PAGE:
"I applaud Gov. Baker, Lt. Gov. Polito, and the House and Senate for building this powerful partnership with cities and towns and for standing with us to getting Massachusetts to a model for the rest of the nation."
The legislation has been part of the Baker and Lt. Gov. Karyn Polito's stated partnership with municipalities, which also saw the development of the Community Compact that created opportunities for municipalities to pursue best practices with technical help from the state. Polito has been point person on the compact program, traveling across the commonwealth and signing agreements with some 250 of its 351 municipalities.
Both Baker and Polito often point to their times serving as selectmen in their respective hometowns — Swampscott and Shrewsbury, respectively — as providing them insight into the needs of local government.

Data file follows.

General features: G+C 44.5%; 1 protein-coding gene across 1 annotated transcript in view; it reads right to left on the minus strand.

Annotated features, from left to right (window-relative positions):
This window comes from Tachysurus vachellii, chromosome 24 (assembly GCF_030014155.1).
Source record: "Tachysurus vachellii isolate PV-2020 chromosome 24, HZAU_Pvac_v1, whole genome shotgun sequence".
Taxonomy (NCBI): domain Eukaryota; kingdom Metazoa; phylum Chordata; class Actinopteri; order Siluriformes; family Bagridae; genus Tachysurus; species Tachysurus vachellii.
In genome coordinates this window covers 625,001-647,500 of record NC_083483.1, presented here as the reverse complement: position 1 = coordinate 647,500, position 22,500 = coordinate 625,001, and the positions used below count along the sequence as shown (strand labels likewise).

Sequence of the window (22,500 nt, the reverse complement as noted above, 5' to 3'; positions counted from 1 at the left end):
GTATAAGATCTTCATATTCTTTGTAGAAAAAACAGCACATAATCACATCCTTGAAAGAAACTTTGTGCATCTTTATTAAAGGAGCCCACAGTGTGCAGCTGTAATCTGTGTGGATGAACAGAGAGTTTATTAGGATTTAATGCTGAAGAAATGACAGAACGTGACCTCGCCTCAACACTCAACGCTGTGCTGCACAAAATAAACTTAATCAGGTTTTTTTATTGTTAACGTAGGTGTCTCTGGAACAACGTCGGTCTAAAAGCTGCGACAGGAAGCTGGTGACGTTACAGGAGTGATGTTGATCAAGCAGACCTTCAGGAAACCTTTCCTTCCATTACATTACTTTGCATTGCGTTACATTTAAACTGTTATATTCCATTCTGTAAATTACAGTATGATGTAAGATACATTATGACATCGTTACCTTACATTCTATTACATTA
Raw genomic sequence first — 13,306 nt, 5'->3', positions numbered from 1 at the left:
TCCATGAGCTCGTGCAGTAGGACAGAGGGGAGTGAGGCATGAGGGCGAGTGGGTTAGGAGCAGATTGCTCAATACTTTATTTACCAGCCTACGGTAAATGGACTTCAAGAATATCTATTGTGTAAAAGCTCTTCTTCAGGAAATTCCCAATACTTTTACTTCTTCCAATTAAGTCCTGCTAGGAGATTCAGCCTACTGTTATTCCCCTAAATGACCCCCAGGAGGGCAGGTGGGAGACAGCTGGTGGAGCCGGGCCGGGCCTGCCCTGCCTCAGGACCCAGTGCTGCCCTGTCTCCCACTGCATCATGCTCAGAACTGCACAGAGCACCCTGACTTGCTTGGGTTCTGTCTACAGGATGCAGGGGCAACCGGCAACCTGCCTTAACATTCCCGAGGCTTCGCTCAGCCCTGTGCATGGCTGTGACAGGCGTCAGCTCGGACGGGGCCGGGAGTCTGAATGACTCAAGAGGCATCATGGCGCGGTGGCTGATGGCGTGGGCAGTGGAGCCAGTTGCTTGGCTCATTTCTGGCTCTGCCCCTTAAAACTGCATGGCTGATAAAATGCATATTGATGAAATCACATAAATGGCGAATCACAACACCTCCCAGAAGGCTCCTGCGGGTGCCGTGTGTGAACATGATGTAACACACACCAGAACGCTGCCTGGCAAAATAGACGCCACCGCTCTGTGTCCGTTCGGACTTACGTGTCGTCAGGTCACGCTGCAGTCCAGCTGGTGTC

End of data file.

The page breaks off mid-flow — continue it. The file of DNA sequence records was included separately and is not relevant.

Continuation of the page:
More than 100 local officials journeyed to Beacon Hill last year to provide input on regulations that have helped and hampered the functioning of local government.
"As state officials, we don't have all the answers, we need to ask the experts on the front lines," said Polito. "What changes can our commonwealth make to take regulations and laws and mandates that will preserve your ability to deliver quality services to your constituents in the most cost-effective manner? ...
"That one simple question yielded about 1,300 responses."
Polito said updating and simplifying local laws "will promote local independence, give more control to cities and towns across the commonwealth to make their decisions, streamline the oversight that our state has over local governments."
Lawrence Mayor Dan Rivera, another of the number of officials to speak, summed it up in his guiding principals: "don't move at the speed of government" and "liberate bureaucracy."
Many of the new laws will also have the added benefit of reducing and eliminating the need for multiple town meetings, an expensive proposition for small towns. Blackmer, a North Adams city councilor, offered one example of an insurance settlement, say for a wrecked police cruiser.